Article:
by Margaret Mead ‧ RELEASE DATE: Oct. 3, 1951
Under the direction of Dr. Margaret Mead, this study accomplished through the and Corporation, a private research organization, is an enlightening and spellbinding sport on our bewildering Communist antagonists. With the threefold aim of systematic interpretation of existing information, correcting the erroneous tendency of Americans view Soviet behavior as if it were American, and to lay the basis for future research; he report discusses the peculiar Soviet invention of the Party Line, the Soviet concept of leadership, of personality, the integrity of Soviet leadership, authority relationships at different levels and the organization of the Party which in one aspect is to include each individual in the state, and yet in another acts as a check for the possibility that the masses may be led astray. In concluding, the study mentions two possible sources of weakness within the system — an increase in armaments may mean (1) the owing generation may not be able to carry on the development of Soviet society, (2) rule by the political police may produce friction. A strength foreseen is a rise in the standard of living with resultant stabilization of the society. The eye-opener in his study, in the analysis of the curiously "Puritan" ideal of Soviet personality, with to emphasis on rigid self-discipline, self-analysis and single-minded devotion to a which may encompass any amount of what, to us, are contradations in the attainment. an understanding of Soviet logic and lack of it in foreign relationships, in domestic urges and fabrications, this is essential reading for every American. The study is used on direct sources from Soviet publications, movies, novels, speeches of Lenin and and interviews with Russian refugees and emigres. In straight-forward style and object this may well reach into the popular market and critical attention is assured. forget the surprise success of her Keep Your Powder Dry.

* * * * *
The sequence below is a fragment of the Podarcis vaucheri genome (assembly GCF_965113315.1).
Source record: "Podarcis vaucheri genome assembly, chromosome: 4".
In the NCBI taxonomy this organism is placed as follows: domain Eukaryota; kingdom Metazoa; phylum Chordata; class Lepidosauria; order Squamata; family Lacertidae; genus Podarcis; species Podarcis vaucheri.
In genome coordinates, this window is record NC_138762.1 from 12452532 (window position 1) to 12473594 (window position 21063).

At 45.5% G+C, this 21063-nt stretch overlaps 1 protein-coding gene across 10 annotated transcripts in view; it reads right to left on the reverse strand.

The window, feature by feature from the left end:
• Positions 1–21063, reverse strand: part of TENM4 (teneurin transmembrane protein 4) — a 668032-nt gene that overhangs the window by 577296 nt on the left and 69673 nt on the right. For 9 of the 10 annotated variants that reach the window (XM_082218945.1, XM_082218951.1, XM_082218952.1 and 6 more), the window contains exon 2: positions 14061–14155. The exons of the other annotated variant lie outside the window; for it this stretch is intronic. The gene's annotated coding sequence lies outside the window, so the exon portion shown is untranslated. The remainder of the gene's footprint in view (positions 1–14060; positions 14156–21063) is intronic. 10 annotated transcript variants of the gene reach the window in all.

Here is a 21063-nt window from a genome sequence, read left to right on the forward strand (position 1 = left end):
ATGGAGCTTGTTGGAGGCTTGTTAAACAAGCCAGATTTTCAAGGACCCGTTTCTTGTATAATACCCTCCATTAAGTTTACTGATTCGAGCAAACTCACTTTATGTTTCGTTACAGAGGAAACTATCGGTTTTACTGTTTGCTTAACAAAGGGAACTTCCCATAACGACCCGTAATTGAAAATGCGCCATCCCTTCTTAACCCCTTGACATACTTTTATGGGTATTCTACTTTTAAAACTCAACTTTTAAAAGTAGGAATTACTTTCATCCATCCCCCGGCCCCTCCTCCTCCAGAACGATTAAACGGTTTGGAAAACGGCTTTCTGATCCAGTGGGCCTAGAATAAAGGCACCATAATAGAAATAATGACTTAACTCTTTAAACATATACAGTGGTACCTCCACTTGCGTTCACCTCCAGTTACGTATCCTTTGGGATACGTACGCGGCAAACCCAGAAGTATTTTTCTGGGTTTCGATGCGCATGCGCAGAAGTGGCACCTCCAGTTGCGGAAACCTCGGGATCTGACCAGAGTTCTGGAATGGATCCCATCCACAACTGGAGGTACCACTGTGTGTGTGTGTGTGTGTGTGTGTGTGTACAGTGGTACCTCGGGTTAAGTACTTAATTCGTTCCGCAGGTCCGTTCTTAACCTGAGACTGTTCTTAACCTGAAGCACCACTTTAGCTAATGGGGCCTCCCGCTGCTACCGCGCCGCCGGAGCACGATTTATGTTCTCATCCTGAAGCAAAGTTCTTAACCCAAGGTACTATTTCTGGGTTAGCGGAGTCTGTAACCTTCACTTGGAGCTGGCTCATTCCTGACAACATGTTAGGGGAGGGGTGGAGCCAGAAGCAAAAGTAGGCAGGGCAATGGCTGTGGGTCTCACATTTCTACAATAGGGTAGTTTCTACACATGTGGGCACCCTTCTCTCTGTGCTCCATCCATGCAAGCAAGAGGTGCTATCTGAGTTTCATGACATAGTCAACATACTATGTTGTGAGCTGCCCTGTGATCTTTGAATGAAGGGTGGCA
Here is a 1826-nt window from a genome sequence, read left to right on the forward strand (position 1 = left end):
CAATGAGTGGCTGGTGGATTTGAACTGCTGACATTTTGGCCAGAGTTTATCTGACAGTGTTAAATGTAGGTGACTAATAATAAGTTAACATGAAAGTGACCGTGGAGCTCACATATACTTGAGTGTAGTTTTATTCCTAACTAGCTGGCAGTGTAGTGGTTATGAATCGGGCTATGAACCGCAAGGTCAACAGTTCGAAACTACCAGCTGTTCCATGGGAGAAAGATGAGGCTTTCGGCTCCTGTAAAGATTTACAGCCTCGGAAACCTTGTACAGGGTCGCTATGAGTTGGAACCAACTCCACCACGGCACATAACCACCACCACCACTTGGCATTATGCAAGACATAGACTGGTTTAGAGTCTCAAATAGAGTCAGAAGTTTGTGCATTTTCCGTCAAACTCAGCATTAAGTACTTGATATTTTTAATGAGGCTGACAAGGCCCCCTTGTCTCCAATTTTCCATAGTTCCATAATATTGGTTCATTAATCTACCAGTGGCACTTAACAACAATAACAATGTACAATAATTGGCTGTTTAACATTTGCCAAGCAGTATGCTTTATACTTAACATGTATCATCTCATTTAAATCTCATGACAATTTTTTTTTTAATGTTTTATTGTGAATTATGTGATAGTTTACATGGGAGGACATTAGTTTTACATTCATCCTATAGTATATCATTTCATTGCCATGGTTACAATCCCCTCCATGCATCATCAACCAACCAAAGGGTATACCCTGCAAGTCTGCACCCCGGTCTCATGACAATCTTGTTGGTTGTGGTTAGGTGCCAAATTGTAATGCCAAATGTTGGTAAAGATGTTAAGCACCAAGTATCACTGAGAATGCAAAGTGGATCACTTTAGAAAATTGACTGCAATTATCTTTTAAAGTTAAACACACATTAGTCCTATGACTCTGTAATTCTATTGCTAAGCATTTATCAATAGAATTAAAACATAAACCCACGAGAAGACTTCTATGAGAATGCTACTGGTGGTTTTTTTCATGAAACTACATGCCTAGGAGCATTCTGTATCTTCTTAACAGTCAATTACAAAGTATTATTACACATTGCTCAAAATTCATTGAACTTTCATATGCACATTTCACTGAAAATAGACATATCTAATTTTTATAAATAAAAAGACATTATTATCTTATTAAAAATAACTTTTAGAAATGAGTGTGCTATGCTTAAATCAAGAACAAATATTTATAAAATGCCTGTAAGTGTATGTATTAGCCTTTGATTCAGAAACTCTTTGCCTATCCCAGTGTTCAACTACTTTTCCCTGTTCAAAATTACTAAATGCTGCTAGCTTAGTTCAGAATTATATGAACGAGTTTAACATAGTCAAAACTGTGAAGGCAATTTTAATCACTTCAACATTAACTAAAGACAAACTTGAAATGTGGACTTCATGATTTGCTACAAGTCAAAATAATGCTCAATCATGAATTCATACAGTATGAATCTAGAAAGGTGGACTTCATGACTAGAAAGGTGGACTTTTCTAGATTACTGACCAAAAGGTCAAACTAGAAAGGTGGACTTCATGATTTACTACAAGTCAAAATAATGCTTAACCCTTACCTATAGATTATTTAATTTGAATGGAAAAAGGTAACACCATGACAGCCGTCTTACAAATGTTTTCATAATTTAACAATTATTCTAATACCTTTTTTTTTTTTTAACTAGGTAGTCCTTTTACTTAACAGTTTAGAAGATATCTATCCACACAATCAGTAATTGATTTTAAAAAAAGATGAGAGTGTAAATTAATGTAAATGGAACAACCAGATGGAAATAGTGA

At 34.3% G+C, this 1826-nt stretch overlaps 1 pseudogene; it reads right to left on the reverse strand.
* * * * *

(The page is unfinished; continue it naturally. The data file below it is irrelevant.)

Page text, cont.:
Pub Date: Oct. 3, 1951
Page Count: 148
Review Posted Online: May 21, 2012
Kirkus Reviews Issue: Oct. 1, 1951
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by Paul Kalanithi ‧ RELEASE DATE: Jan. 19, 2016
A moving meditation on mortality by a gifted writer whose dual perspectives of physician and patient provide a singular...